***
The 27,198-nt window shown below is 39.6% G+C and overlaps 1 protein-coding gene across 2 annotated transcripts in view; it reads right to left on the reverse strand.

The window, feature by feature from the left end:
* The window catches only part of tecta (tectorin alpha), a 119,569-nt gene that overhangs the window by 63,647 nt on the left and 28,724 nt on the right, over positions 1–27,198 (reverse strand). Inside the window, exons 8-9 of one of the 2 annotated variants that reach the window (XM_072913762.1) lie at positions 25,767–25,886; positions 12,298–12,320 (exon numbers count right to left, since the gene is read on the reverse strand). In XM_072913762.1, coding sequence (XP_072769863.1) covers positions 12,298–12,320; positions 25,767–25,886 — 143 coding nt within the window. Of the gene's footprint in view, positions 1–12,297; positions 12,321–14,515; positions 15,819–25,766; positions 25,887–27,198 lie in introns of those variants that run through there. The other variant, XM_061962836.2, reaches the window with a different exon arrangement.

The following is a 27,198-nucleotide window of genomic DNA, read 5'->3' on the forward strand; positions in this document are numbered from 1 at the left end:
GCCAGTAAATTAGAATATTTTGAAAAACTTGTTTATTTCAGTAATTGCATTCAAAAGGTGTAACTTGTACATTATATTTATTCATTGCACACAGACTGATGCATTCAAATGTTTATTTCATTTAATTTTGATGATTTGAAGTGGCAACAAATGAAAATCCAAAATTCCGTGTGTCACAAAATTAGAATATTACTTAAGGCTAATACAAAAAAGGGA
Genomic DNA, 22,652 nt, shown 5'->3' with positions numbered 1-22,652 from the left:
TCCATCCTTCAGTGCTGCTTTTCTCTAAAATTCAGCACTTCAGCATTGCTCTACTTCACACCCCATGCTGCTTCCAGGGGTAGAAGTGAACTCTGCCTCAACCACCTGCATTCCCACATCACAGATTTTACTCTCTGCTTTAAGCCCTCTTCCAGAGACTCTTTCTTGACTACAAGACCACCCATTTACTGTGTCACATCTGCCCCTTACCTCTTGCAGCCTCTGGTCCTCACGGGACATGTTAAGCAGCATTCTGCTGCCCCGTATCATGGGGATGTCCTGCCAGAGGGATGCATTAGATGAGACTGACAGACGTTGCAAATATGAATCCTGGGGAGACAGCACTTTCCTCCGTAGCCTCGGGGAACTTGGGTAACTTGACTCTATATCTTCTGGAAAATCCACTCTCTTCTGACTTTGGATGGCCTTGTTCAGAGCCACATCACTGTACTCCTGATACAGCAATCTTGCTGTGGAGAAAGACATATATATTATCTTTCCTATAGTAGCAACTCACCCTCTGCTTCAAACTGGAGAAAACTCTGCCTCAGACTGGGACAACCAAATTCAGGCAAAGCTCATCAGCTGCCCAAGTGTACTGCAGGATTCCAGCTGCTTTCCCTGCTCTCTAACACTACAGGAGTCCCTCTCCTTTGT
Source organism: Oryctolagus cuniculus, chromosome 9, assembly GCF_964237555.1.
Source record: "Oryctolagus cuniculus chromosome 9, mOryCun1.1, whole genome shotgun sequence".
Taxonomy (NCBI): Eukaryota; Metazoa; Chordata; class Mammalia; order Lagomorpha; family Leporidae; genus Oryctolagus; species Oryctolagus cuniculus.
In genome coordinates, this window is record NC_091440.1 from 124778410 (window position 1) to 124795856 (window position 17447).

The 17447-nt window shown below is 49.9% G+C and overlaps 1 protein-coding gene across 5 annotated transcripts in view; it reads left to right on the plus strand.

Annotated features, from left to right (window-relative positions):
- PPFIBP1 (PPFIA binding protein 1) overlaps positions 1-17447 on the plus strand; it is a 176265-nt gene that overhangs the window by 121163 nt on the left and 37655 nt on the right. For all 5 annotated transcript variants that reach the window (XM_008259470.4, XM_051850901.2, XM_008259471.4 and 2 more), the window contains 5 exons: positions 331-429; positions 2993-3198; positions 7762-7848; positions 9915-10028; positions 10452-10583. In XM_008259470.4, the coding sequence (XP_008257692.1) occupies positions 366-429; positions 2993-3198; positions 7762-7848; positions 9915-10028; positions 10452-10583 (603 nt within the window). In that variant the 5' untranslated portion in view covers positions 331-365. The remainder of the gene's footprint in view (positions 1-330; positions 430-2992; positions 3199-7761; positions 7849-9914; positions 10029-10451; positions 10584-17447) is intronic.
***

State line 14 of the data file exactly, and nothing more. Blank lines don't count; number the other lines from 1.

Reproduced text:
- PPFIBP1 (PPFIA binding protein 1) overlaps positions 1-17447 on the plus strand; it is a 176265-nt gene that overhangs the window by 121163 nt on the left and 37655 nt on the right. For all 5 annotated transcript variants that reach the window (XM_008259470.4, XM_051850901.2, XM_008259471.4 and 2 more), the window contains 5 exons: positions 331-429; positions 2993-3198; positions 7762-7848; positions 9915-10028; positions 10452-10583. In XM_008259470.4, the coding sequence (XP_008257692.1) occupies positions 366-429; positions 2993-3198; positions 7762-7848; positions 9915-10028; positions 10452-10583 (603 nt within the window). In that variant the 5' untranslated portion in view covers positions 331-365. The remainder of the gene's footprint in view (positions 1-330; positions 430-2992; positions 3199-7761; positions 7849-9914; positions 10029-10451; positions 10584-17447) is intronic.